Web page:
I’ll never understood why people impose their own mental confinements on others. Your opinions here have nothing to do with the potential success or failure of a business like this. You simply can’t imagine, in the world you live in, that something like this is possible. Why not stand back for once, and let someone else show you what is possible? Wouldn’t you be pleasantly surprised for once when someone takes your mental confinements, and completely obliterates them?

    I look forward to seeing that.

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      davemess November 12, 2014 at 10:25 am

      “Your opinions here have nothing to do with the potential success or failure of a business like this.”

      I’m assuming he wants people to buy things from him at some point.

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    Dave November 12, 2014 at 9:41 am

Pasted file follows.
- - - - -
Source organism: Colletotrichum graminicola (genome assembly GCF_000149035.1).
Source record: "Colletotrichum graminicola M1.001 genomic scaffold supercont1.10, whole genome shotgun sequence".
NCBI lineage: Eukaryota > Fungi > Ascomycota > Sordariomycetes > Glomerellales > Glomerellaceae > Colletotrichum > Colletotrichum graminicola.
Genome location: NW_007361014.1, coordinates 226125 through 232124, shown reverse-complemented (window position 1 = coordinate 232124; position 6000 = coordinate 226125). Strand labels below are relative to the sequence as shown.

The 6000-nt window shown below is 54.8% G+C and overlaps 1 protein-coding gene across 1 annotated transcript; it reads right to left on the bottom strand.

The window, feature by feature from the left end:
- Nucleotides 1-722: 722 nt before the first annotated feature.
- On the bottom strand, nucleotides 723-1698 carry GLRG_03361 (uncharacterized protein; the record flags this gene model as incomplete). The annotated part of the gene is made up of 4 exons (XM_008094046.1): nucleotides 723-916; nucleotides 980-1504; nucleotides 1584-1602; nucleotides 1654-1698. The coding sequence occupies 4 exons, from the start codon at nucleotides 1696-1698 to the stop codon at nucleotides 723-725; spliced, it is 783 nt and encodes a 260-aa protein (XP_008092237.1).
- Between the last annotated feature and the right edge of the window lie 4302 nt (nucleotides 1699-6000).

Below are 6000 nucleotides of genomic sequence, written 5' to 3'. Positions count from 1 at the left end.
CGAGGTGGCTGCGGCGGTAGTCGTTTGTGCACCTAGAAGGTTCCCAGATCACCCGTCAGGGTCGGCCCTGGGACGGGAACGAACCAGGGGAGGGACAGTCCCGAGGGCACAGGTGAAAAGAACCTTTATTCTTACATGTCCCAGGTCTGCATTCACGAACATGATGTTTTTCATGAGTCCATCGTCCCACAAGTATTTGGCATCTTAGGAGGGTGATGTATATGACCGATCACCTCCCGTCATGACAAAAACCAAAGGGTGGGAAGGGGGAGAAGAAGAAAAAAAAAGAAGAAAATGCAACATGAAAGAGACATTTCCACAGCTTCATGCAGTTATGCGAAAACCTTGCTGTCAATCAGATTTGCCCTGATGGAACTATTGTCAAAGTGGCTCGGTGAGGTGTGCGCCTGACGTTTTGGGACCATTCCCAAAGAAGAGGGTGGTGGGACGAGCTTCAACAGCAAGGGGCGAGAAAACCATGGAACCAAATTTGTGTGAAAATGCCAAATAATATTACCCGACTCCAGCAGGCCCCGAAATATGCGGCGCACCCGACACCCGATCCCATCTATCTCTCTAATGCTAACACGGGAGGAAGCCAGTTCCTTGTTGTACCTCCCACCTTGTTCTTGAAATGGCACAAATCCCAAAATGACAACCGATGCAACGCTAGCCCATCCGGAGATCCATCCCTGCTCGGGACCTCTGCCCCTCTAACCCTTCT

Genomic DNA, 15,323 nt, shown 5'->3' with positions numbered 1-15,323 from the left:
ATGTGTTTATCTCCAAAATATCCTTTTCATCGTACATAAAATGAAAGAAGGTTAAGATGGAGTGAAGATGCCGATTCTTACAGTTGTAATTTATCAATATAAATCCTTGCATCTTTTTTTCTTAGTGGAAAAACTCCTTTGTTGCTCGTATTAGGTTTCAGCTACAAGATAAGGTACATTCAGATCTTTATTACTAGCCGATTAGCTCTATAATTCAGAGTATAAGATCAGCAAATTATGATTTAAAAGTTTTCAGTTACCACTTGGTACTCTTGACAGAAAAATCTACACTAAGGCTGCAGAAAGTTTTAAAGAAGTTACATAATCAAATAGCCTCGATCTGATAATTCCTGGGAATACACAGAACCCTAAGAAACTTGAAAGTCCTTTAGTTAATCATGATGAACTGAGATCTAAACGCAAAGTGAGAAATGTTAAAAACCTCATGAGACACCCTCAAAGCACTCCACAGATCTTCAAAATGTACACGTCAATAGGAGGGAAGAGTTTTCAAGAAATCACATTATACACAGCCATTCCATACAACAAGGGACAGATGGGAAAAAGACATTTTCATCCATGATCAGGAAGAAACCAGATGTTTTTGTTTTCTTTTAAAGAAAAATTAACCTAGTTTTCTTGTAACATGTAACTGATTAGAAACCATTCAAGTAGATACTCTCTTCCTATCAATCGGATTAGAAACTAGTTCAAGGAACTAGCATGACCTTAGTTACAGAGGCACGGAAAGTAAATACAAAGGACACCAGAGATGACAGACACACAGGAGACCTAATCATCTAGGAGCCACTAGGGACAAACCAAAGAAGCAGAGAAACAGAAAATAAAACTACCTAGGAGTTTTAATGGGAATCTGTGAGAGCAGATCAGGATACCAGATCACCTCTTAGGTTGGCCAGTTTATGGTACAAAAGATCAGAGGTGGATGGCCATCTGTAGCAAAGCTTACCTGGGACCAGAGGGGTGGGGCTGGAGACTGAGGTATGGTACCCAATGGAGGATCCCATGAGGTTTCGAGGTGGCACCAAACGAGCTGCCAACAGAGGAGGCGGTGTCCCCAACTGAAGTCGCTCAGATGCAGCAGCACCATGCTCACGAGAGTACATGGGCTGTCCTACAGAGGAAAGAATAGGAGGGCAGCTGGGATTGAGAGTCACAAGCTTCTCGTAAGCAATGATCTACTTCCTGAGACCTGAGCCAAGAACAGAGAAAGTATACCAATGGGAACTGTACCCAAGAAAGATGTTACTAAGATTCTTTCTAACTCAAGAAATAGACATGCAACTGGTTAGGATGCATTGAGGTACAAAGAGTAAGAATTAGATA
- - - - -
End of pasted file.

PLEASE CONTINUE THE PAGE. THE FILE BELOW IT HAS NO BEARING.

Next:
Mr. Lewis needs to learn enough about bikes as they are to realize that there is quite a lot right about them, probably more so than what is wrong with the current product.

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    Ron G. November 12, 2014 at 10:06 am

    Which manufacturing process is 140 years old? Robotic tig welding? Multi-directional carbon fiber layup? People have brazed, bonded, and welded bikes out of steel, aluminum, magnesium, carbon, bamboo, wood, cardboard, fiberglass, and who knows what, using techniques from homespun to high-tech. I’m not saying there’s nothing new under the sun, or that we shouldn’t seek other materials and methods, but the story makes it sound like Lewis believes he’s rescuing a hidebound industry from its lack of vision. That doesn’t seem likely from someone who worked for Chris King, so I hope it’s a shortcoming of the post.